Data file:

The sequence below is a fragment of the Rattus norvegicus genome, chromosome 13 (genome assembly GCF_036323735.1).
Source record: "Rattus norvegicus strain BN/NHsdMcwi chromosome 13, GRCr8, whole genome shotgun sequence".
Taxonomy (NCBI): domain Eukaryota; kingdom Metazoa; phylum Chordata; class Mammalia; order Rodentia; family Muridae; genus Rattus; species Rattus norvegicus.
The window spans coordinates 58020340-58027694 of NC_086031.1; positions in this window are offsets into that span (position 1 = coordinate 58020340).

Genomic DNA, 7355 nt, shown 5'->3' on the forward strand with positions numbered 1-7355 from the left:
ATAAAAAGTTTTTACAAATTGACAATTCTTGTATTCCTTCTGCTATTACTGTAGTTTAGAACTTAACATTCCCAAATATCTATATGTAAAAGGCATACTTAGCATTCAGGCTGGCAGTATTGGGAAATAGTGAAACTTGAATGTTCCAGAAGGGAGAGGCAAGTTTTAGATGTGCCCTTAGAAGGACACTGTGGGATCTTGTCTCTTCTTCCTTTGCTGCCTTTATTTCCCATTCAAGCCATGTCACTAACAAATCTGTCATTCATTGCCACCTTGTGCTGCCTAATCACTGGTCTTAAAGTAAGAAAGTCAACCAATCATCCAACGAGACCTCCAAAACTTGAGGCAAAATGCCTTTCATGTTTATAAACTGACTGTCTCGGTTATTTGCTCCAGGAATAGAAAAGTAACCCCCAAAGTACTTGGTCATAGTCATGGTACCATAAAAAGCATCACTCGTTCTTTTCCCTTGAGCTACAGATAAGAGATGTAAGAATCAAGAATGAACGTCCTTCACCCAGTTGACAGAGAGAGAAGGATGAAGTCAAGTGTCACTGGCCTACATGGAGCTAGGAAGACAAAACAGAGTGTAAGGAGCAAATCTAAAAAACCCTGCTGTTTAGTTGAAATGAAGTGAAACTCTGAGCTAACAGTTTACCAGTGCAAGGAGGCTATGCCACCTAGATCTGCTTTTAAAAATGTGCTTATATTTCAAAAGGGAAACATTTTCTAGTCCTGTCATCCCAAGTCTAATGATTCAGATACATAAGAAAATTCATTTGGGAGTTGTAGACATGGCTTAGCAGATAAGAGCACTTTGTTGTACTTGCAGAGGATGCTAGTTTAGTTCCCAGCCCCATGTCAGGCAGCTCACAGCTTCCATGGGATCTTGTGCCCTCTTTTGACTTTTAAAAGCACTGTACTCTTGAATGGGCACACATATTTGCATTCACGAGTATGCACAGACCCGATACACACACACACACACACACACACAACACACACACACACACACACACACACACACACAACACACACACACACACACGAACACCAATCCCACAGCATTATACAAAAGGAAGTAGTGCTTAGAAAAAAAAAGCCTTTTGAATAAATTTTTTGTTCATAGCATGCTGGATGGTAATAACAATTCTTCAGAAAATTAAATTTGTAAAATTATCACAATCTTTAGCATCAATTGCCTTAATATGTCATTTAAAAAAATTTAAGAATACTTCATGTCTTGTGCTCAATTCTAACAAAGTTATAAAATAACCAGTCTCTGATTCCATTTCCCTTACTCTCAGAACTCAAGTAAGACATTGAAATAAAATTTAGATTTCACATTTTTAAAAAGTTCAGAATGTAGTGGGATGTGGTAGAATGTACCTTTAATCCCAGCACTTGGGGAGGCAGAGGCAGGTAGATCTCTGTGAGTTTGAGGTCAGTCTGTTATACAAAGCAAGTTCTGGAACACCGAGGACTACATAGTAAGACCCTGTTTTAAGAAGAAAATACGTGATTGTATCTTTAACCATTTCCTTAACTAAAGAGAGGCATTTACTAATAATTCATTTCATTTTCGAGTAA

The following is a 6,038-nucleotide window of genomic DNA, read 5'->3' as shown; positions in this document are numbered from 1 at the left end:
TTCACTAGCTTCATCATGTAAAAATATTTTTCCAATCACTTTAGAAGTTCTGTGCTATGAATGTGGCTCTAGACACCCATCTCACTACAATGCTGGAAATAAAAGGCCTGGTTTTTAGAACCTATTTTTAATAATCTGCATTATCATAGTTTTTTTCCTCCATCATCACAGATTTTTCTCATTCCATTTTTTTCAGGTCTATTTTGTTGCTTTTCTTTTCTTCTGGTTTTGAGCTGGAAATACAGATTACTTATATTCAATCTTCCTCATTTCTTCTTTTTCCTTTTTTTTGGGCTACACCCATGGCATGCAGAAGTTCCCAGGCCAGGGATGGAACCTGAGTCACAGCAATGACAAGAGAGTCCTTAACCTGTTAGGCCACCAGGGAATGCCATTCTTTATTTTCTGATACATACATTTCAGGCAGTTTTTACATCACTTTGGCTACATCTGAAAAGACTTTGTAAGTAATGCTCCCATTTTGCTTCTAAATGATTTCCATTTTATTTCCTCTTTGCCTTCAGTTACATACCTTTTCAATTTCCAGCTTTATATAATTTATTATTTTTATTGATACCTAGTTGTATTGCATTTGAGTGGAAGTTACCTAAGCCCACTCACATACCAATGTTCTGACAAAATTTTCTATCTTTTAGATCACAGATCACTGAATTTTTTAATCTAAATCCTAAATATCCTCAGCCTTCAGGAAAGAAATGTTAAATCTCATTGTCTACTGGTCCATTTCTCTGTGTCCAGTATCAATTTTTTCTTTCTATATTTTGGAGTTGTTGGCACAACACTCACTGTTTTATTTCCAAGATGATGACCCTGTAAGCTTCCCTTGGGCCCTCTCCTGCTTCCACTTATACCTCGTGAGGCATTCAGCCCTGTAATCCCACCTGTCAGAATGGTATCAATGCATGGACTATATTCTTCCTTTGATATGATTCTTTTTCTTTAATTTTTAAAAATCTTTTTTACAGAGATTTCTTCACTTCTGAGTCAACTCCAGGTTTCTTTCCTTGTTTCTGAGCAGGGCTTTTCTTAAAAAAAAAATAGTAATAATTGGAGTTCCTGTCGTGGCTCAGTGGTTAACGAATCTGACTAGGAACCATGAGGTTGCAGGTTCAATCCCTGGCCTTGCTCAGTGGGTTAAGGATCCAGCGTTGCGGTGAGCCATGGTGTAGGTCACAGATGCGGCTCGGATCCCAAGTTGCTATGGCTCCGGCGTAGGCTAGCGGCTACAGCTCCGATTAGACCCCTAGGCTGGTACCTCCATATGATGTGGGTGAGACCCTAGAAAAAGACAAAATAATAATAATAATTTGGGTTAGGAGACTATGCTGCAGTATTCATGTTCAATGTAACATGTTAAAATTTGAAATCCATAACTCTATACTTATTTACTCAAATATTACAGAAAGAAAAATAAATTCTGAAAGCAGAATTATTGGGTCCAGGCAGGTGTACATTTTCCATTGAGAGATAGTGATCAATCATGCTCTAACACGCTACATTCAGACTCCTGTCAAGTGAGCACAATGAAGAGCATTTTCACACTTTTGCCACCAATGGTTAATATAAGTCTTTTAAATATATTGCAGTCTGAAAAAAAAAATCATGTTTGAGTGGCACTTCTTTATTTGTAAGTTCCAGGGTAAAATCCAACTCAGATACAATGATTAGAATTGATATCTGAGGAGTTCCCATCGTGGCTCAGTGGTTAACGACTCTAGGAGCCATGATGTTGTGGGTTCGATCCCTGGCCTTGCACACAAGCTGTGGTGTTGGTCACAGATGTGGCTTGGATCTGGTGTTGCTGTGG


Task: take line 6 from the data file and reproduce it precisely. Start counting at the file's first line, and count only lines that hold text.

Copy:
ATAAAAAGTTTTTACAAATTGACAATTCTTGTATTCCTTCTGCTATTACTGTAGTTTAGAACTTAACATTCCCAAATATCTATATGTAAAAGGCATACTTAGCATTCAGGCTGGCAGTATTGGGAAATAGTGAAACTTGAATGTTCCAGAAGGGAGAGGCAAGTTTTAGATGTGCCCTTAGAAGGACACTGTGGGATCTTGTCTCTTCTTCCTTTGCTGCCTTTATTTCCCATTCAAGCCATGTCACTAACAAATCTGTCATTCATTGCCACCTTGTGCTGCCTAATCACTGGTCTTAAAGTAAGAAAGTCAACCAATCATCCAACGAGACCTCCAAAACTTGAGGCAAAATGCCTTTCATGTTTATAAACTGACTGTCTCGGTTATTTGCTCCAGGAATAGAAAAGTAACCCCCAAAGTACTTGGTCATAGTCATGGTACCATAAAAAGCATCACTCGTTCTTTTCCCTTGAGCTACAGATAAGAGATGTAAGAATCAAGAATGAACGTCCTTCACCCAGTTGACAGAGAGAGAAGGATGAAGTCAAGTGTCACTGGCCTACATGGAGCTAGGAAGACAAAACAGAGTGTAAGGAGCAAATCTAAAAAACCCTGCTGTTTAGTTGAAATGAAGTGAAACTCTGAGCTAACAGTTTACCAGTGCAAGGAGGCTATGCCACCTAGATCTGCTTTTAAAAATGTGCTTATATTTCAAAAGGGAAACATTTTCTAGTCCTGTCATCCCAAGTCTAATGATTCAGATACATAAGAAAATTCATTTGGGAGTTGTAGACATGGCTTAGCAGATAAGAGCACTTTGTTGTACTTGCAGAGGATGCTAGTTTAGTTCCCAGCCCCATGTCAGGCAGCTCACAGCTTCCATGGGATCTTGTGCCCTCTTTTGACTTTTAAAAGCACTGTACTCTTGAATGGGCACACATATTTGCATTCACGAGTATGCACAGACCCGATACACACACACACACACACACACACAACACACACACACACACACACACACACACACACAACACACACACACACACACGAACACCAATCCCACAGCATTATACAAAAGGAAGTAGTGCTTAGAAAAAAAAAGCCTTTTGAATAAATTTTTTGTTCATAGCATGCTGGATGGTAATAACAATTCTTCAGAAAATTAAATTTGTAAAATTATCACAATCTTTAGCATCAATTGCCTTAATATGTCATTTAAAAAAATTTAAGAATACTTCATGTCTTGTGCTCAATTCTAACAAAGTTATAAAATAACCAGTCTCTGATTCCATTTCCCTTACTCTCAGAACTCAAGTAAGACATTGAAATAAAATTTAGATTTCACATTTTTAAAAAGTTCAGAATGTAGTGGGATGTGGTAGAATGTACCTTTAATCCCAGCACTTGGGGAGGCAGAGGCAGGTAGATCTCTGTGAGTTTGAGGTCAGTCTGTTATACAAAGCAAGTTCTGGAACACCGAGGACTACATAGTAAGACCCTGTTTTAAGAAGAAAATACGTGATTGTATCTTTAACCATTTCCTTAACTAAAGAGAGGCATTTACTAATAATTCATTTCATTTTCGAGTAA